TRADING COMMODITY FUTURES AND OPTIONS INVOLVES SUBSTANTIAL RISK OF LOSS AND MAY NOT BE SUITABLE FOR ALL INVESTORS. YOU SHOULD CAREFULLY CONSIDER WHETHER TRADING IS SUITABLE FOR YOU IN LIGHT OF YOUR CIRCUMSTANCES, KNOWLEDGE AND FINANCIAL RESOURCES.
This holiday shortened week has not been kind to corn and soybean prices. The week started with a shocking USDA Planted Acreage and Quarterly Grain Stocks report and has not been able to recover. Weather has also been mostly ideal, adding to the pressure. For the week December corn was down 33 1/2 cents and November soybeans were down 94 1/2 cents. As we step away from market to celebrate America it may be a good time to think about the months to come.
On Monday the USDA shocked the market with a much larger then expected soybean acreage number. The bearishness did not end there as grain stocks number were also higher then expected for both corn and soybeans. To make a long story short, this suggests that not only could we grow more soybeans then expected but demand for both corn and soybeans may not be as strong as we thought. This could all add up to some massive corn and soybean stocks and maybe lower prices for next year.
When we return from the holiday weekend however weather will become the main focus again. So far weather has been mostly good with some flooding, hail and small pockets of dryness being the exceptions. All together we are looking at very good crops on a national scale with corn at 75% good to excellent and soybeans at 72% good to excellent. These are both historically high ratings.
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But, there is still a lot of weather to get through before corn and soybean crops are "made". Again, weather so far has been good for most with the biggest complaint being too much rain. Weather forecasts are now starting to dry out a bit, which is welcomed by most areas and seen as beneficial for crops for now. However, after a few days of drying down we may start to wonder when the rain will return and if this could be a change in the weather pattern to more of a hot and dry pattern. This most likely will not become a real threat to crops but as we approach the key moisture sensitive stages the market could begin to get nervous that we may not reach the record yields the USDA is looking for.
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Producers may want to carefully consider selling corn and soybeans on any bounce at this point. If weather stays favorable on a national scale and crop conditions remain very good we could be looking at some massive crops and massive stocks come harvest. This USDA report was a game changer in a few ways but all of them are negative for prices going forward unless there is a real weather event that reduces yield potentials.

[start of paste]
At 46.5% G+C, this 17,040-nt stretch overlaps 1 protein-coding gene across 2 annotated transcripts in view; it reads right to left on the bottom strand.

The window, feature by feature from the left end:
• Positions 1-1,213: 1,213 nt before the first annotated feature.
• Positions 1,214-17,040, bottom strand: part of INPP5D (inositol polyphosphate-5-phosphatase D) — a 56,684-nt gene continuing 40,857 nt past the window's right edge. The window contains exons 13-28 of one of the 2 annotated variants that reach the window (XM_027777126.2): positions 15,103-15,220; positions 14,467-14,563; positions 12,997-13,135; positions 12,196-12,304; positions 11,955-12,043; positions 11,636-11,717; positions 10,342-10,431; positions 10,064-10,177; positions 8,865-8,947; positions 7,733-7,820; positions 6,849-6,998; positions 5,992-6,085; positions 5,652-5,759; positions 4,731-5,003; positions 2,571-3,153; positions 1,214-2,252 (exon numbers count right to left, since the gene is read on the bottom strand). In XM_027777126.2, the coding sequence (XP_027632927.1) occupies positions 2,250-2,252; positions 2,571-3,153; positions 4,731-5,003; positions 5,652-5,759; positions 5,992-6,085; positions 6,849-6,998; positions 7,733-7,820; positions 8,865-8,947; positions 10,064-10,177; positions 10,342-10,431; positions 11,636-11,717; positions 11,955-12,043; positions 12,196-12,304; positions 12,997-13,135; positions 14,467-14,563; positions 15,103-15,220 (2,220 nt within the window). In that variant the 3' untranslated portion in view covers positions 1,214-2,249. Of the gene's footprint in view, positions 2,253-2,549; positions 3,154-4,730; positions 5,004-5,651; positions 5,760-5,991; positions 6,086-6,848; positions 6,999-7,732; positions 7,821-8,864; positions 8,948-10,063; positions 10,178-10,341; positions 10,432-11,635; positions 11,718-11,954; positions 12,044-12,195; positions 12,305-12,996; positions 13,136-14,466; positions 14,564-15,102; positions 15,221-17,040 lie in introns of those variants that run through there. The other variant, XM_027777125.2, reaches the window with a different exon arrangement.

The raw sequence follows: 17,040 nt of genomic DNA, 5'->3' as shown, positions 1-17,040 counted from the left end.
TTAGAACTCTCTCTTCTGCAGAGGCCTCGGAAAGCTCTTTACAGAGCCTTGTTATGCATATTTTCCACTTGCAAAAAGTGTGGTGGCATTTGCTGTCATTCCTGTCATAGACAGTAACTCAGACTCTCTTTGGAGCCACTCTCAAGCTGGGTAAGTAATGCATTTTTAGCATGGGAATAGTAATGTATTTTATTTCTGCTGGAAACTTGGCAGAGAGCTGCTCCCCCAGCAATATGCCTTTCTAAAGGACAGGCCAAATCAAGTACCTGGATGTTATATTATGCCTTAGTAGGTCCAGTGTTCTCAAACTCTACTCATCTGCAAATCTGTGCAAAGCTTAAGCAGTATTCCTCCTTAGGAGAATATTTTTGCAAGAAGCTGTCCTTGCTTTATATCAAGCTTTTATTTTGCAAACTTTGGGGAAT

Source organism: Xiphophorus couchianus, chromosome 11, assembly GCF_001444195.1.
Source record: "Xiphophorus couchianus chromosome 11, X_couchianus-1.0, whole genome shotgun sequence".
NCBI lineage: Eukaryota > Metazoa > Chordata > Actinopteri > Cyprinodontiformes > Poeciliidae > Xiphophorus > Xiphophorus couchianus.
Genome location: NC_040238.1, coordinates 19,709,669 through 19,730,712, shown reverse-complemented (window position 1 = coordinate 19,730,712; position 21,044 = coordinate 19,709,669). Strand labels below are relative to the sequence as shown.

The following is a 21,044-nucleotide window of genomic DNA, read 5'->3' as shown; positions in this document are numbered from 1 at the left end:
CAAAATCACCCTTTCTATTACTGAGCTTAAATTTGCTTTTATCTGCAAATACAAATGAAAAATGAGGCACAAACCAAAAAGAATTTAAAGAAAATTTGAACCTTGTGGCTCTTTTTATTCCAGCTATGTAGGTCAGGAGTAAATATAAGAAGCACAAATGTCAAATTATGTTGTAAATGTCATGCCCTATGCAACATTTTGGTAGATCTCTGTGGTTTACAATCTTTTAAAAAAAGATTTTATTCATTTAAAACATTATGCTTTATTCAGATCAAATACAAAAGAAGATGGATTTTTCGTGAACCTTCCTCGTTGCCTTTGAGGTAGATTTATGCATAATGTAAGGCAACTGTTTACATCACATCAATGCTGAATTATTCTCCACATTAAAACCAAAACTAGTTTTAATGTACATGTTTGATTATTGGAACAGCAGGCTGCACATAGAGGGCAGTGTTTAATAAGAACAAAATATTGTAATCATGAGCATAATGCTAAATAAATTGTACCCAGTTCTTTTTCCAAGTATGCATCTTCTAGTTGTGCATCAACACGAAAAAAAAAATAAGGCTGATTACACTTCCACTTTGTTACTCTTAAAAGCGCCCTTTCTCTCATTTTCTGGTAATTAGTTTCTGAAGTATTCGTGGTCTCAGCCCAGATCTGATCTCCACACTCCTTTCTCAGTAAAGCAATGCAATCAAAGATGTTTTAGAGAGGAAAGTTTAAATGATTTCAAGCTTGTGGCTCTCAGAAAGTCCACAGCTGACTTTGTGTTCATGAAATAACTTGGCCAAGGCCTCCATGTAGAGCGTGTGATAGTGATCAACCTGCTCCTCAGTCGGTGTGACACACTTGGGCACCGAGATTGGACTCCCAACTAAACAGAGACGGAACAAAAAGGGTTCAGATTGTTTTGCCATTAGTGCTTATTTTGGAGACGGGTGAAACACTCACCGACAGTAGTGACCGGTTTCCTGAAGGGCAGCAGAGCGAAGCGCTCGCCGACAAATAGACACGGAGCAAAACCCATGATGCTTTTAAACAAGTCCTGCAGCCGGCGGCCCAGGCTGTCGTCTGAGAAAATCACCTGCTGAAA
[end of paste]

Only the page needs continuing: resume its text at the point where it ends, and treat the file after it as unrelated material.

Happy Birthday America!!! And thanks to all the folks that are the heartbeat of this wonderful country!!
Feel free to give me a call or shoot me an email if you would like to talk about your marketing plan, the markets, weather, or just to visit.
December Corn Daily chart:
November Soybeans Daily chart:
December Wheat Daily chart:
All this means that speculators should be looking for opportunities and producers need to look to lock up some prices. Give me a call for some ideas. In particular, producers looking to hedge all or a portion of their production may be rather interested in some of the options / options-futures strategies that I am currently using.
In my mind there has to be a balance. Neither technical nor fundamental analysis alone is enough to be consistent. Please give me a call for a trade recommendation, and we can put together a trade strategy tailored to your needs. Be safe!
Ted Seifried (312) 277-0113 or firstname.lastname@example.org
Additional charts, studies, and more of my commentary can be found at: http://markethead.com/2.0/free_trial.asp?ap=tseifrie
Futures, options and forex trading is speculative in nature and involves substantial risk of loss. This commentary should be conveyed as a solicitation for entry into derivitives transactions. All known news and events have already been factored into the price of the underlying commodities discussed. The limited risk characteristic of options refers to long options only; and refers to the amount of the loss, which is defined as premium paid on the option(s) plus commissions.
FOR CUSTOMERS TRADING OPTIONS, THESE FUTURES CHARTS ARE PRESENTED FOR INFORMATIONAL PURPOSES ONLY. THEY ARE INTENDED TO SHOW HOW INVESTING IN OPTIONS CAN DEPEND ON THE UNDERLYING FUTURES PRICES; SPECIFICALLY, WHETHER OR NOT AN OPTION PURCHASER IS BUYING AN IN-THE-MONEY, AT-THE-MONEY, OR OUT-OF-THE-MONEY OPTION. FURTHERMORE, THE PURCHASER WILL BE ABLE TO DETERMINE WHETHER OR NOT TO EXERCISE HIS RIGHT ON AN OPTION DEPENDING ON HOW THE OPTION'S STRIKE PRICE COMPARES TO THE UNDERLYING FUTURE'S PRICE. THE FUTURES CHARTS ARE NOT INTENDED TO IMPLY THAT OPTION PRICES MOVE IN TANDEM WITH FUTURES PRICES. IN FACT, OPTION PRICES MAY ONLY MOVE A FRACTION OF THE PRICE MOVE IN THE UNDERLYING FUTURES. IN SOME CASES, THE OPTION MAY NOT MOVE AT ALL OR EVEN MOVE IN THE OPPOSITE DIRECTION.